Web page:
The "Godfather" film coined a famous phrase: To make someone an offer they can't refuse. But in diplomacy there's the opposite phenomenon: To send someone an ultimatum you know they can't accept. An example of the latter is recent Turkish government diplomacy toward (or should I say, against?) Israel.Source
Its ultimatum demanded Israel apologize for Turkish citizens killed in the Mavi Marmara confrontation, pay compensation, and end all sanctions against the Hamas-ruled Gaza Strip. This is in spite of the fact that those killed were radical Islamist jihadis who openly spoke beforehand of happily dying if they could kill Israeli soldiers and about massacring all Jews. As for the sanctions, they are against a terrorist group openly declaring its goal of genocide against both Israel and Jews in general and which has repeatedly attacked Israel.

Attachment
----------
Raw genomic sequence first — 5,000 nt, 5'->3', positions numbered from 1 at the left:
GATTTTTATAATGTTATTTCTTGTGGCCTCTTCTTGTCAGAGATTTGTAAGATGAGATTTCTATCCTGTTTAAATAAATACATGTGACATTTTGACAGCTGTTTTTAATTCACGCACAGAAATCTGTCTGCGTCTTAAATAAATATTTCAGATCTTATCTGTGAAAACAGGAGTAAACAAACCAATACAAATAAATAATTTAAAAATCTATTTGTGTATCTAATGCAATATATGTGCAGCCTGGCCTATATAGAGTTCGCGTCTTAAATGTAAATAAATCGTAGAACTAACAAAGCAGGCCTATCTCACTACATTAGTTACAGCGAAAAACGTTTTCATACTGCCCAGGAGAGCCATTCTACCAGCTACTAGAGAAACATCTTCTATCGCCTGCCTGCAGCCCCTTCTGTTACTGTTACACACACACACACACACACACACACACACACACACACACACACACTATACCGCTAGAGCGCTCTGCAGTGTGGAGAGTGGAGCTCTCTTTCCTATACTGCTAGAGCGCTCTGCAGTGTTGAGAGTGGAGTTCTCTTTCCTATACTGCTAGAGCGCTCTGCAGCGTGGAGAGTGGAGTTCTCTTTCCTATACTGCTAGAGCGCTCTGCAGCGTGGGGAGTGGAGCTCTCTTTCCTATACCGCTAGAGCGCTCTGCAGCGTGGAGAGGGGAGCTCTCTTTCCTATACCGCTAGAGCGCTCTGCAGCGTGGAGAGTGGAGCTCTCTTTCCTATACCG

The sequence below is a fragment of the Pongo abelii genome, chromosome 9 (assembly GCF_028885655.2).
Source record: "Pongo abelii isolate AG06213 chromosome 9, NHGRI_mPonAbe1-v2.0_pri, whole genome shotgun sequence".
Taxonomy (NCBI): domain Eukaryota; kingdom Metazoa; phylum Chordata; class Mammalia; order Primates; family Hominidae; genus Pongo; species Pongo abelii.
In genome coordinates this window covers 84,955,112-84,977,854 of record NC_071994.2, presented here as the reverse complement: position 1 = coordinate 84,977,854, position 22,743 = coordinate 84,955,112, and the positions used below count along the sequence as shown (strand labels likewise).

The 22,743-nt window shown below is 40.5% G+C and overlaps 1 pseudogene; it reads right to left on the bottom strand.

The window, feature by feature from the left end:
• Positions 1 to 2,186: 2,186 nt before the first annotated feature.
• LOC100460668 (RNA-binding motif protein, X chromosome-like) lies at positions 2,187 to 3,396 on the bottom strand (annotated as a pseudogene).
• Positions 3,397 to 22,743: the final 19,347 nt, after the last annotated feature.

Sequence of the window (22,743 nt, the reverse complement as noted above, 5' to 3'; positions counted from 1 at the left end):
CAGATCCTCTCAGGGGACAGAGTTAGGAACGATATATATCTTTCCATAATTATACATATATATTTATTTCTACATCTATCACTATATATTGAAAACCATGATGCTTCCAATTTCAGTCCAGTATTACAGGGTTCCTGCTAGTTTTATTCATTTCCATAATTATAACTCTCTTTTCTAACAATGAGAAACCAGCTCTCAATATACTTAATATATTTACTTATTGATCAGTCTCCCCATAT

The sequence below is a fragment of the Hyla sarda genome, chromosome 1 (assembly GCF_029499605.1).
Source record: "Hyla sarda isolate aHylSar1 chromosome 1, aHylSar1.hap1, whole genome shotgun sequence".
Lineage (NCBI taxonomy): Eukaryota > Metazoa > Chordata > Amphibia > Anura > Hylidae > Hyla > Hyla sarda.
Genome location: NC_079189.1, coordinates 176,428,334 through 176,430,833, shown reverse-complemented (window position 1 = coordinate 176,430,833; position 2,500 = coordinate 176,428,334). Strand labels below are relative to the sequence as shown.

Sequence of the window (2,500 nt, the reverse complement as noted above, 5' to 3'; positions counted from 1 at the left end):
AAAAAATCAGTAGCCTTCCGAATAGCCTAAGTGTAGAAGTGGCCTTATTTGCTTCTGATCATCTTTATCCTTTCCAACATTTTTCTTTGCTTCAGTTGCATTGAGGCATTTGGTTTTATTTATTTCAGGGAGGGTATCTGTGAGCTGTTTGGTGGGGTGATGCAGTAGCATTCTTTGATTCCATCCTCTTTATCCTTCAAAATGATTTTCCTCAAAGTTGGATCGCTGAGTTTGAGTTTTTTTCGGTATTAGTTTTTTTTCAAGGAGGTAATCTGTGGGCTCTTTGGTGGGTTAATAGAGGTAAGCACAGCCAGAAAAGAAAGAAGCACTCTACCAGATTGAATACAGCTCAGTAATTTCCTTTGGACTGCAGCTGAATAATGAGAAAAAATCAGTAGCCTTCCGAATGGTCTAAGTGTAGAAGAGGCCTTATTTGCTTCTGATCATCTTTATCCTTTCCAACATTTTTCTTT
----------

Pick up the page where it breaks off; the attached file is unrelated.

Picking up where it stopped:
Since Israel refused to surrender to this ultimatum, the Turkish (Islamist) government has expelled Israel's ambassador just as the new, Palmer report on the Gaza Flotilla incident is released. But while the report claims Israel used excessive force--what is the proper amount of force to use on jihadis with weapons who advocate genocide against you?--it also concluded that the blockade is completely legal and that the flotilla activists acted recklessly. In other words, the Turkish regime demands Israel apologize and pay compensation for those who committed an illegal act in order to harm it.